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Last Updated: Thursday, 21 April, 2005, 16:48 GMT 17:48 UK
Could it be the Sun wot wins it again?

By Torin Douglas
BBC News media correspondent

What made the Sun jump off the fence, just two weeks after putting Labour on notice that it couldn't yet count on its support in this election?

And what difference will it make to the newspaper's coverage - and the voting intentions of its readers?

When the paper announced it was "going to listen very carefully to Labour and the Tories between now and May 5, to see which party deserves the backing of our readers", many assumed it would do just that - wait till May 5.

The paper's decision to plump for Labour two weeks before polling day is significant

Instead it listened carefully up until April 20 and then, as if it could bottle it up no longer, came out for Labour in a blaze of red smoke.

The smoke was a classic Sun stunt, echoing the events in Rome the day before.

Some believe the timing of its announcement was dictated more by the stunt than political conviction.

Dramatic front page

The billowing black, then white, then red clouds pouring from the Sun chimney gave the TV cameras something to focus on and the paper a dramatic front page.

Sun's smoke signal
Red smoke: good news for Labour
Was the stunt dreamed up on the spur of the moment, prompted by the drama in Rome? Or, if the cardinals had taken a few more days to come to their decision, would the Sun have waited too?

Either way, the paper's decision to plump for Labour two weeks before polling day is significant.

A few months ago, there was still a suspicion it might just support Michael Howard.

Rupert Murdoch had invited the Conservative leader to address his News Corporation conference in Canjun in Mexico and later told the BBC's business editor Jeff Randall he was impressed by Howard's leadership of the party.

Polls stagnant

But the polls have failed to respond to the Conservatives' message.

Its front-page rallying cry "One Last Chance" hardly carried the ring of conviction.
Had they done so, the Sun might have kept Blair sweating a week or two longer.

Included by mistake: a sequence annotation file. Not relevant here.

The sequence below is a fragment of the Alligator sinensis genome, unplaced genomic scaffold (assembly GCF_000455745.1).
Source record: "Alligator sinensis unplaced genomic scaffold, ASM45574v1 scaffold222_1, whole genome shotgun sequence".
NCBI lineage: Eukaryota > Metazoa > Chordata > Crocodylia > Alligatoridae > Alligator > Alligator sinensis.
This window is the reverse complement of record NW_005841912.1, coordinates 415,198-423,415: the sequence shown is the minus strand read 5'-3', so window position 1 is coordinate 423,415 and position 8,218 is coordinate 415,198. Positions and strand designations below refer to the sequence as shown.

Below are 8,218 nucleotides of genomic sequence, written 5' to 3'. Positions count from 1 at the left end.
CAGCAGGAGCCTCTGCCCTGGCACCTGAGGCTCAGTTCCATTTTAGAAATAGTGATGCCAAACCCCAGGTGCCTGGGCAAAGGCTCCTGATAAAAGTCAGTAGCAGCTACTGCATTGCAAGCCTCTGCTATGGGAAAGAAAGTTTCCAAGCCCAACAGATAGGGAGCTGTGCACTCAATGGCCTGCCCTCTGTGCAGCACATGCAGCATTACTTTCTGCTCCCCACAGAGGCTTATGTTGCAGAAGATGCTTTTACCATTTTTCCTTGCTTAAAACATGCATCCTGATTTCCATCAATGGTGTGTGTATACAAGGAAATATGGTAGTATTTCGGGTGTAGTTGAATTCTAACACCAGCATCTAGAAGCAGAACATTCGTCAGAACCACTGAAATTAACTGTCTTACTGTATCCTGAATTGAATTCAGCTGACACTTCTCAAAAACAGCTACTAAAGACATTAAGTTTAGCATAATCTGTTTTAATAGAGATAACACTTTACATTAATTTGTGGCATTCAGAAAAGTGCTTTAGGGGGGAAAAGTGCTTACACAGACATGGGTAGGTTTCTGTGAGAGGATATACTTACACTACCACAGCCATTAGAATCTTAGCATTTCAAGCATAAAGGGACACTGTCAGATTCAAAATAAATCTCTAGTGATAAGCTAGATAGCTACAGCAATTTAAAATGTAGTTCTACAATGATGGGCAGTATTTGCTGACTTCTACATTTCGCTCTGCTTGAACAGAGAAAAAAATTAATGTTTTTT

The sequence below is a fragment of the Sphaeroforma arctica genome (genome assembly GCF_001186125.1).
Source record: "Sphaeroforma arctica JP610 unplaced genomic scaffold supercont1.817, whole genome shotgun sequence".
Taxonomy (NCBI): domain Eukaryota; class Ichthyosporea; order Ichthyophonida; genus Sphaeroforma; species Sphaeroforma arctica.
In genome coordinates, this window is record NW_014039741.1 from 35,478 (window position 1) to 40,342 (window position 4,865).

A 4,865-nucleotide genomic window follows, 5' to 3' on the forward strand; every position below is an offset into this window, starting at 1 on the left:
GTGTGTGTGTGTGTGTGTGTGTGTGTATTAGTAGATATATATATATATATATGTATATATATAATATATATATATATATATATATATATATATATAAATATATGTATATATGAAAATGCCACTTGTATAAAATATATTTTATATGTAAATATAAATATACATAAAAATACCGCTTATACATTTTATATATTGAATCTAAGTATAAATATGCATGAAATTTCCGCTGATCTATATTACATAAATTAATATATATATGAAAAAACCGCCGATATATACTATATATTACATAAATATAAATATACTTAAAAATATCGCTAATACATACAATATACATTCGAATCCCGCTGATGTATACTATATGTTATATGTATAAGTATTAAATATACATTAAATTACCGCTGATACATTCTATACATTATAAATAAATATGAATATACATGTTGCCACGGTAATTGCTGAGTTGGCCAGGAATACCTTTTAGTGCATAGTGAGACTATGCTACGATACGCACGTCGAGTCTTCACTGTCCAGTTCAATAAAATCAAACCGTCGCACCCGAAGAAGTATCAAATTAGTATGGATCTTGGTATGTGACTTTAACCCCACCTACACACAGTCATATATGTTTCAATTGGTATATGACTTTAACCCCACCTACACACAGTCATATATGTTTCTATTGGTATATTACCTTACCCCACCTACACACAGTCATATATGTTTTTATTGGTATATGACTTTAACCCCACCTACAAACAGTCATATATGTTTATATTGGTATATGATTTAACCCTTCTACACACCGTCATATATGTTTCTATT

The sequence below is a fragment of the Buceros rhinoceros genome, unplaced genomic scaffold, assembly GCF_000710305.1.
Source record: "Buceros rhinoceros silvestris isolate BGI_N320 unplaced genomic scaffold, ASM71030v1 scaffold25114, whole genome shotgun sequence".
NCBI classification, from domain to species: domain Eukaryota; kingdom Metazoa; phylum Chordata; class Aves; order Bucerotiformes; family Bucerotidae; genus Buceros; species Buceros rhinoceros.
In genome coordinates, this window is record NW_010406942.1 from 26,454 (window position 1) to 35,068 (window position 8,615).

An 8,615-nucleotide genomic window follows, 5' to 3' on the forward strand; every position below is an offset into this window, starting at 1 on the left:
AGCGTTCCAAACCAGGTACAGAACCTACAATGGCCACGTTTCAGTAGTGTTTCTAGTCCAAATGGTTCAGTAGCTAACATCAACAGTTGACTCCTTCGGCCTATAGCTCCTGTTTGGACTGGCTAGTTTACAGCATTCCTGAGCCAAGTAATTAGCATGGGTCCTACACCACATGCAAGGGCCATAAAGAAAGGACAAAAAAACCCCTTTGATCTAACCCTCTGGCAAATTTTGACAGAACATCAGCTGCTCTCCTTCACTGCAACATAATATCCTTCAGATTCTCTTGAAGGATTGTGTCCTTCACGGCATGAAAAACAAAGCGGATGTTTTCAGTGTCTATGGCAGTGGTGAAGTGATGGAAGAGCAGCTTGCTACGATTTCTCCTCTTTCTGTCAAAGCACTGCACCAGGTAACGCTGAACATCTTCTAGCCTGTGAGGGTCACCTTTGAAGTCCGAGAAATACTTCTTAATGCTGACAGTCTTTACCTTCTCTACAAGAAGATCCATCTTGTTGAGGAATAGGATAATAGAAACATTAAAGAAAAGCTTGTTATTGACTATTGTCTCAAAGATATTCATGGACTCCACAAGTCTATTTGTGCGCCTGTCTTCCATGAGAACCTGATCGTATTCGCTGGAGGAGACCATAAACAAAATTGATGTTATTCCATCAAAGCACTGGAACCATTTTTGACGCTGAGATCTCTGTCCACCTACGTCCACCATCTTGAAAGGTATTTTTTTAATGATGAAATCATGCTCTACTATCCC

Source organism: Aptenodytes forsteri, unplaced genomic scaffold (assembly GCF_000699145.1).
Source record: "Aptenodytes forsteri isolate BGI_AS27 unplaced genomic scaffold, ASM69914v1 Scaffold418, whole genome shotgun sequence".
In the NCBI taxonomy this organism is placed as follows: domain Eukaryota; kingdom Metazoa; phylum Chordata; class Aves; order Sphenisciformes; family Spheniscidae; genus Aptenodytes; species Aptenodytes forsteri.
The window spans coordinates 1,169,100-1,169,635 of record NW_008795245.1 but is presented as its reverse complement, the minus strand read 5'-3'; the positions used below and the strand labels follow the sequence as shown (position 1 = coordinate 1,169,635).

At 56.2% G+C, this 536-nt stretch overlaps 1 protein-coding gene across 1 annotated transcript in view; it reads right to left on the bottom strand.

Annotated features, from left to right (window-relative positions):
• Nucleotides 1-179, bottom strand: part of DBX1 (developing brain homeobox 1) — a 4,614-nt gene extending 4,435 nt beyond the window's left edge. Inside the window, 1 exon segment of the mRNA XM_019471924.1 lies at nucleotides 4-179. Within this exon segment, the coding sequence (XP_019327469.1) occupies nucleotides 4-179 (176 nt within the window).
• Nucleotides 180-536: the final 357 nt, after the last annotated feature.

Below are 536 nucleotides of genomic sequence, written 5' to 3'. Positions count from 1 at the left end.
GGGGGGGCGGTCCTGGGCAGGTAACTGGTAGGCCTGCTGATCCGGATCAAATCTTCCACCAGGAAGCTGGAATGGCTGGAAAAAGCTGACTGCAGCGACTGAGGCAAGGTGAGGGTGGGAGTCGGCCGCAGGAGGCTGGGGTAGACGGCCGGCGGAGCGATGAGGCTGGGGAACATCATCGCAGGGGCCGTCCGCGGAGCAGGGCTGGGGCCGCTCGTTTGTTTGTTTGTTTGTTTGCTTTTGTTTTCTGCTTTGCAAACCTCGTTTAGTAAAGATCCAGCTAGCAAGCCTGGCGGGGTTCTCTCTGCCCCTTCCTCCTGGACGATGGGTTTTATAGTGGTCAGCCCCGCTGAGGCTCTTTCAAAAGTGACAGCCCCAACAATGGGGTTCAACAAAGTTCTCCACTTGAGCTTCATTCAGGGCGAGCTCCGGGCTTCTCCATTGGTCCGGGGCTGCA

The decision also means the Sun can now campaign wholeheartedly for its party of choice - as the Daily Mirror has been doing for Labour and the Daily Mail, Daily Express and Daily Telegraph have for the Conservatives.

Whether it does so remains to be seen.

Its front-page rallying cry "One Last Chance" hardly carried the ring of conviction.

Nor did its leading article: "After taking a deep breath, The Sun backs Labour for a third term. It's Tony Blair's one last chance to fulfil all the great promises he keeps making..."

Inside, under the headline "Vote Blair & Brown", it remained half-hearted: "For now, The Sun urges Britain to vote for Tony Blair and Gordon Brown for two reasons: Standing firm on Iraq and the lack of a real alternative."

Ferocious campaign

Compare that with the way it attacked Neil Kinnock in 1992, when it was campaigning ferociously for John Major.

On polling day, it portrayed Kinnock's head as a light bulb with the headline - printed in white on a Tory blue background - "If Kinnock wins today, will the last person in Britain put out the lights".

During this election, it is the Conservatives that have so far enjoyed the strongest support from the press
A day or two later the paper proclaimed "It's the Sun Wot Won It" - the truth of which has been debated endlessly ever since.

The headline - written by the editor Kelvin MacKenzie - was supported by comments from the Tory MP for Basildon who agreed it was the Sun's coverage, culminating in the election day front page, which had swung it.

The Tory Party treasurer Lord McAlpine wrote that MacKenzie and the editors of the Daily Mail, Sir David English, and the Daily Express, Sir Nicholas Lloyd were the heroes of the Tory campaign.

"This was how the election was won" he wrote in the Sunday Telegraph.

But Murdoch, it emerged, was furious with the claim that his newspapers could swing elections.

Backtracked

The Sun quickly backtracked. When Kinnock blamed the tabloid press for his defeat and threatened to complain to the Press Complaints Commission, the Sun called him a "whinger" saying it was "an insult to the intelligence of the 14 million people who voted Conservative".

Even so, it was that event which convinced Tony Blair and his media chiefs Peter Mandelson and Alastair Campbell that they must win over - or at least neutralise - the Sun if Labour was ever to win power again.

Intriguingly, during this election, it is the Conservatives that have so far enjoyed the strongest support from the press - with the Mail, Express and Telegraph all campaigning hard on their front and inside pages.

So far, if the polls are to be believed, it's made no difference at all.



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